American Jouranal of Botany
2000: 87(12): 1778-1782.

Regional specialization of Sarcodes sanguinea (Ericaceae) on a single fungal symbiont from the Rhizopogon ellenae (Rhizopogonaceae) species complex

Annette M. Kretzer2,4, Martin I. Bidartondo2,3, Lisa Grubisha1, Joseph W. Spatafora4, Timothy M. Szaro1 and Thomas D. Bruns1

1University of California at Berkeley, Department of Plant and Microbial Biology, 111 Koshland Hall, Berkeley, California 94720-3102

2These authors have contributed equally to this study.

3University of California at Berkeley, Department of Environmental Science, Policy and Management, 111 Koshland Hall, Berkeley, California 94720-3102.

4Corresponding author, current address: Oregon State University, Department of Botany and Plant Pathology, 2082 Cordley Hall, Corvallis, Oregon 97331-2902.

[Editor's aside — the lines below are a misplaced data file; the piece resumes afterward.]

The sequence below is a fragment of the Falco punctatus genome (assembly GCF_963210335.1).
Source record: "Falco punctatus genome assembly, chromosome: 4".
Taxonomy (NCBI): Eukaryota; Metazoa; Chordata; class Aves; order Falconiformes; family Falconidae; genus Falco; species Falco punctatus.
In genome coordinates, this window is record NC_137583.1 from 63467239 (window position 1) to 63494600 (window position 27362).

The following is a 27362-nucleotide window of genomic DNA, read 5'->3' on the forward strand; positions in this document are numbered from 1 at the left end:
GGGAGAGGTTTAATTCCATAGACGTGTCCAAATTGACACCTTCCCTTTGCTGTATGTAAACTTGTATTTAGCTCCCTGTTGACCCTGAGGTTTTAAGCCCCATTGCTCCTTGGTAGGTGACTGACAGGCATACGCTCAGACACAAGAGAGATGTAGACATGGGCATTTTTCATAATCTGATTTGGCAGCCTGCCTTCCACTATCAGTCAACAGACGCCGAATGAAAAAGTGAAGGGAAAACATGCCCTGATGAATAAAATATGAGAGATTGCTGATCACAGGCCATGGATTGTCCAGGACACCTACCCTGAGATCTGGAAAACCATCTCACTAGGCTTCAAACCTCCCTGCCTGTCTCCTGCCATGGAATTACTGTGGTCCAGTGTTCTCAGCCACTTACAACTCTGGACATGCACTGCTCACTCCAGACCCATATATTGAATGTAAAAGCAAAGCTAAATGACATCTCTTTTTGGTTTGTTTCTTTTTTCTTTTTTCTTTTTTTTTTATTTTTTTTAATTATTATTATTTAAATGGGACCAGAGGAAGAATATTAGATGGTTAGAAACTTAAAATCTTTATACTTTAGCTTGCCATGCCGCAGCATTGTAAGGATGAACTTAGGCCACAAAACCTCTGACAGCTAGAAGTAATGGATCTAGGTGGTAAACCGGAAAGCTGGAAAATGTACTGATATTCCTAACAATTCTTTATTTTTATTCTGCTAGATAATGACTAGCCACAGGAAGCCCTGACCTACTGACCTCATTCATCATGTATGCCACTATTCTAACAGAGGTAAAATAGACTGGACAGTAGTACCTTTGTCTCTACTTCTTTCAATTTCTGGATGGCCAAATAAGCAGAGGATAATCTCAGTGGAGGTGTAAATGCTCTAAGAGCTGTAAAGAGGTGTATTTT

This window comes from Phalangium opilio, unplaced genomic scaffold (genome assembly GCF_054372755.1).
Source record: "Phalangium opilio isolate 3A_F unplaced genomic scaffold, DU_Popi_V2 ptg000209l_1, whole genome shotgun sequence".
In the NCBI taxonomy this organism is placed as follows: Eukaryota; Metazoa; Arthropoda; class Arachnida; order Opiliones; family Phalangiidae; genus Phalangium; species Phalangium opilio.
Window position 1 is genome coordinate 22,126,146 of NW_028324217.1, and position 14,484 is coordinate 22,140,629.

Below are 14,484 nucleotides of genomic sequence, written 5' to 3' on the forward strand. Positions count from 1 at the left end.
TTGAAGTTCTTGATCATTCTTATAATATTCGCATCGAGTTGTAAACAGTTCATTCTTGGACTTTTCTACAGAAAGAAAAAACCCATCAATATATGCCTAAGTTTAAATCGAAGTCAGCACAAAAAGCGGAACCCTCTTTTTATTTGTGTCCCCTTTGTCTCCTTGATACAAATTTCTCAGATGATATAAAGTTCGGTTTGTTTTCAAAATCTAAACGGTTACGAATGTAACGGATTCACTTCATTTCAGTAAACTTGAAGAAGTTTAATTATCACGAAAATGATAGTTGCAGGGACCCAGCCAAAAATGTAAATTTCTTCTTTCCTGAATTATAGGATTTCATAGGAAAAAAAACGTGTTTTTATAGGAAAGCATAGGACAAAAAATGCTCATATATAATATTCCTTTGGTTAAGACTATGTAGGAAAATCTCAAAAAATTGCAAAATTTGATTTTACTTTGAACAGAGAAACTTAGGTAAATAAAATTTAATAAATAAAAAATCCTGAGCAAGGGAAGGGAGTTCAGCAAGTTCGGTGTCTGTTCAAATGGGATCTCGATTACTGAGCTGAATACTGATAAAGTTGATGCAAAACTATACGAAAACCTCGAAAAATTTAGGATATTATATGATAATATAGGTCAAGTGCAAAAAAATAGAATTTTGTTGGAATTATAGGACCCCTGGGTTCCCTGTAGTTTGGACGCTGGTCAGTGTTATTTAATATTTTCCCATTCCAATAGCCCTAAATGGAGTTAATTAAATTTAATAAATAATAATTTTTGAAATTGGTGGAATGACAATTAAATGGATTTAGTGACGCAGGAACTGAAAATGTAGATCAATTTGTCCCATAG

We have sampled the mycorrhizal roots of 76 snow plants (Sarcodes sanguinea, Ericaceae) in two areas of the Sierra Nevada of California that are approx. 180 km apart. ITS-RFLPs were produced from the fungal symbionts either directly from roots using fungus-specific PCR primers or indirectly after isolation in axenic culture. In total, fungal ITS-RFLPs were successfully produced from 57 plants sampled, and all symbionts shared the same fragment pattern. The morphology of S. sanguinea mycorrhizae was consistent with that expected from a Rhizopogon species in section Amylopogon. To confirm and refine this identification, a total of 6 fungal ITS sequences were determined from S. sanguinea mycorrhizae. These sequences were analyzed together with 7 existing as well as 8 newly determined sequences from Rhizopogon section Amylopogon. The newly determined sequences include an ITS sequence from the fungal symbiont of pine drops (Pterospora andromedea, Ericaceae), a species that was previously reported to be exclusively associated with the Rhizopogon subcaerulescens group. When these sequences were analyzed together, all samples from S. sanguinea grouped tightly with collections of R. ellenae and R. idahoensis, and were distinct from the lineage comprising collections of R. semireticulatus, R. subgelatinosus, R. subcaerulescens, and the P. andromedea symbiont. We conclude that S. sanguinea associates exclusively with a member of the R. ellenae species complex throughout our sampling range. These results show a much higher level of specificity in S. sanguinea than was previously reported.

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